Thoughts on the Time2Talk Program

Thoughts on the Time2Talk Program

John Conner in Spanish class at Groton School


I was part of a Pilot Program with Time2Talk last year at Groton School. I teach Spanish here, have served as the Department Chair of World Languages, and am currently Dean of Faculty.

I used the program in both of my Spanish 2 classes last year. It simply was fantastic.

I used it, at times, in class, and, other times, I assigned my students to use this program as homework.

Its beauty is connecting students with skilled, knowledgeable Spanish speakers who live in Central America, South America or in Spain. These “coaches,” as they are called, are absolutely brilliant at helping language students gain confidence in some of the most important skills needed – speaking and listening.

Time2Talk app showing Coaches list
“A list of coaches is available online, and students do not need to set up an appointment in advance.”

A list of coaches is available online, and students do not need to set up an appointment in advance. One looks at the screen of available coaches and their countries and then connects.  A student can speak for five minutes or ten or twenty, whatever the assignment. This year at Groton, each student will have three hours of Time2Talk to use during the course of the year.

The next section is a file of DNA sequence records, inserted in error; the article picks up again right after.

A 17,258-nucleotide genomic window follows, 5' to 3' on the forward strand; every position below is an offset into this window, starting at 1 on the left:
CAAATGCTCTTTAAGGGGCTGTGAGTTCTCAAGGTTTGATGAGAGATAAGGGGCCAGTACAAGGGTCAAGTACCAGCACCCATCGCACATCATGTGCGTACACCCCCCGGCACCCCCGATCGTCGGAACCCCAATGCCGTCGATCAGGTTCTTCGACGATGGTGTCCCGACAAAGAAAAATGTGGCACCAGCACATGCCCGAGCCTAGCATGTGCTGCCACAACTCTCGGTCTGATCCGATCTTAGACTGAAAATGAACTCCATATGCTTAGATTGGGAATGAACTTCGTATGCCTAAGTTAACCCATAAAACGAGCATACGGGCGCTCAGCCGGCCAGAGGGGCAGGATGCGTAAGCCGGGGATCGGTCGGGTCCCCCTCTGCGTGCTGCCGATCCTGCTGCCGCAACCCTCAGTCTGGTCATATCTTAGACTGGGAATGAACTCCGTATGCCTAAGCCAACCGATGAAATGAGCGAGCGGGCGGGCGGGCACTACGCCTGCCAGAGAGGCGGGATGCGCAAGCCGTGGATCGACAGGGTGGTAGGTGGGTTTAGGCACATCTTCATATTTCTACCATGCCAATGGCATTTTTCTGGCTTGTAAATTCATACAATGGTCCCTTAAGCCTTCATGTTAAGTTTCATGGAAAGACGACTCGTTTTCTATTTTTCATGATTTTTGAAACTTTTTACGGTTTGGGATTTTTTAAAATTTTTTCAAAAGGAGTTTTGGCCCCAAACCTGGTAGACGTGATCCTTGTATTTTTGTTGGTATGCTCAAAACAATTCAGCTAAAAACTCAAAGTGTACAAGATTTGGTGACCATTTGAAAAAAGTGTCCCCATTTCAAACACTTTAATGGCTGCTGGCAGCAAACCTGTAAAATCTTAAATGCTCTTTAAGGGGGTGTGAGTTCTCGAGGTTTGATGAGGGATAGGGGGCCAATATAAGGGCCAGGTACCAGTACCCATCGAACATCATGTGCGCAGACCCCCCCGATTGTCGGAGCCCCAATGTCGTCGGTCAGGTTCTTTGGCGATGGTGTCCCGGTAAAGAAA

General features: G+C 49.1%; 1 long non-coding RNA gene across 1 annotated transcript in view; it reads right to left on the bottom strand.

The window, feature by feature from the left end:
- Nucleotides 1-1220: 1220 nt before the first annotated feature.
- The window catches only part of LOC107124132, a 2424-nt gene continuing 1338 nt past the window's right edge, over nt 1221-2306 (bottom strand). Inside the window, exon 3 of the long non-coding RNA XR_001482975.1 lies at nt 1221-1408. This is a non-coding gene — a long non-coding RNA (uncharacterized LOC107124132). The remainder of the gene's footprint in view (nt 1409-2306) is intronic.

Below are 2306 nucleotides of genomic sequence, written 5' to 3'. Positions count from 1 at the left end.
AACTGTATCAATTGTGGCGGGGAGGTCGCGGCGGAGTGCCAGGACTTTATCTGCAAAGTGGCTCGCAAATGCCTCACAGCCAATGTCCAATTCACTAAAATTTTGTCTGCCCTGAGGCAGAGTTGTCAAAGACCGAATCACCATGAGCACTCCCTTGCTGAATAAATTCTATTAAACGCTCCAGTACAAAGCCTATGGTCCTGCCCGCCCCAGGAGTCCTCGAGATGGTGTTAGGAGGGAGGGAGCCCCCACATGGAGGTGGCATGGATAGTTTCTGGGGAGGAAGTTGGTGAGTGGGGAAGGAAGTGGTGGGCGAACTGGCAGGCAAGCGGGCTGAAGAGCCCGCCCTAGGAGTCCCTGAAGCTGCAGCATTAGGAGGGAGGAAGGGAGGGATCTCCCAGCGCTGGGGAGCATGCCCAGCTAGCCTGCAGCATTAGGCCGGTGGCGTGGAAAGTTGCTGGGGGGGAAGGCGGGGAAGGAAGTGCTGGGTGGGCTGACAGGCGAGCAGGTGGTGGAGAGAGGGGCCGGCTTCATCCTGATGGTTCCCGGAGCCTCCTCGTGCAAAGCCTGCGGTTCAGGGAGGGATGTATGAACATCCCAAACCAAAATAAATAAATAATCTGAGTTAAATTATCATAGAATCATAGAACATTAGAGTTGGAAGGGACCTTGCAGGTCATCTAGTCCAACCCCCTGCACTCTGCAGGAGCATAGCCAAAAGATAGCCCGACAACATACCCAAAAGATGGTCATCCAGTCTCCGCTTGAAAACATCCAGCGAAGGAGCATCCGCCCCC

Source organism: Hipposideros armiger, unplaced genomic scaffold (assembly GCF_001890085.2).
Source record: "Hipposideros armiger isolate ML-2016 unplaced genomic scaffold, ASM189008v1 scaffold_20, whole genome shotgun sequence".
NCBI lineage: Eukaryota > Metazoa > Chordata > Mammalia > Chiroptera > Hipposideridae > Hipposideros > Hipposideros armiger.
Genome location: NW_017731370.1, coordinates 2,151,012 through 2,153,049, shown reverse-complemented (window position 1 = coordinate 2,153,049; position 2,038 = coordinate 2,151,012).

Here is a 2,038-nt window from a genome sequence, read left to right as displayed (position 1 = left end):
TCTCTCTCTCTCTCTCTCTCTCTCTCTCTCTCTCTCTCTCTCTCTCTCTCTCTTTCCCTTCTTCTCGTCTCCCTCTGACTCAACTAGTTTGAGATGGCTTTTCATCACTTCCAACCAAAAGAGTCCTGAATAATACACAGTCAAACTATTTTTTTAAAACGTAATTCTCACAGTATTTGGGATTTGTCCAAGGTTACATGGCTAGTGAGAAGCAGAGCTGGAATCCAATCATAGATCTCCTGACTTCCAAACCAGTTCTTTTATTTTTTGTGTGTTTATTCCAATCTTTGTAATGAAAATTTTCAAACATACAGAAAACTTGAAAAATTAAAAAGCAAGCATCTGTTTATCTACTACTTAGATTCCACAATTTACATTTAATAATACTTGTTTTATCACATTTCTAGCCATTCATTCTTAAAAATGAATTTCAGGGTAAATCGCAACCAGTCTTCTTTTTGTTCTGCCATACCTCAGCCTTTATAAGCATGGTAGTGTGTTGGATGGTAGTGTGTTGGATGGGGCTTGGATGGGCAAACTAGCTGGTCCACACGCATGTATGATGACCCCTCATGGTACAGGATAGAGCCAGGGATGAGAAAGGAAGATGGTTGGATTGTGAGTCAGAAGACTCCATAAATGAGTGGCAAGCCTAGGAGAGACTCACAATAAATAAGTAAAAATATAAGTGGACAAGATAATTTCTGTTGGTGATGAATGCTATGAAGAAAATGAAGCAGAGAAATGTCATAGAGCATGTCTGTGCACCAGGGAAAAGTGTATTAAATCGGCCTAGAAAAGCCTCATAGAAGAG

The conversations are person-to-person, through the app.  There is no video.  Personal information of our students is not shared. Available coaches, fully trained and vetted by the Time2Talk team, are connected to a user name of the student’s choice.  These coaches know the level of my students and are able to engage with them at their level of proficiency.

John Conner in Spanish class at Groton School
John Conner with his students at Groton School.

My students LOVED it. They learned about other countries and other cultures as they gained in confidence. They frequently asked me: “Can we do Time2Talk again today?

Our pilot was so successful that we now have over ten classes at Groton that will be using it for this coming academic year.

I have long thought that a missing piece of language instruction in a high school classroom was “real life” chatting with native speakers. Of course, our faculty do that in our classrooms. But with over ten students in each class, there simply is not the opportunity for students to speak as much as they need one-on-one to gain experience and confidence.  Time2Talk addressed this issue masterfully.

I look forward to another terrific year working with this amazing resource.

John Conner
John is the principal author and editor of the Breaking The Barrier series. He is Dean of Faculty and has taught Spanish in the World Language Dept at Groton School in Massachusetts since 1981.

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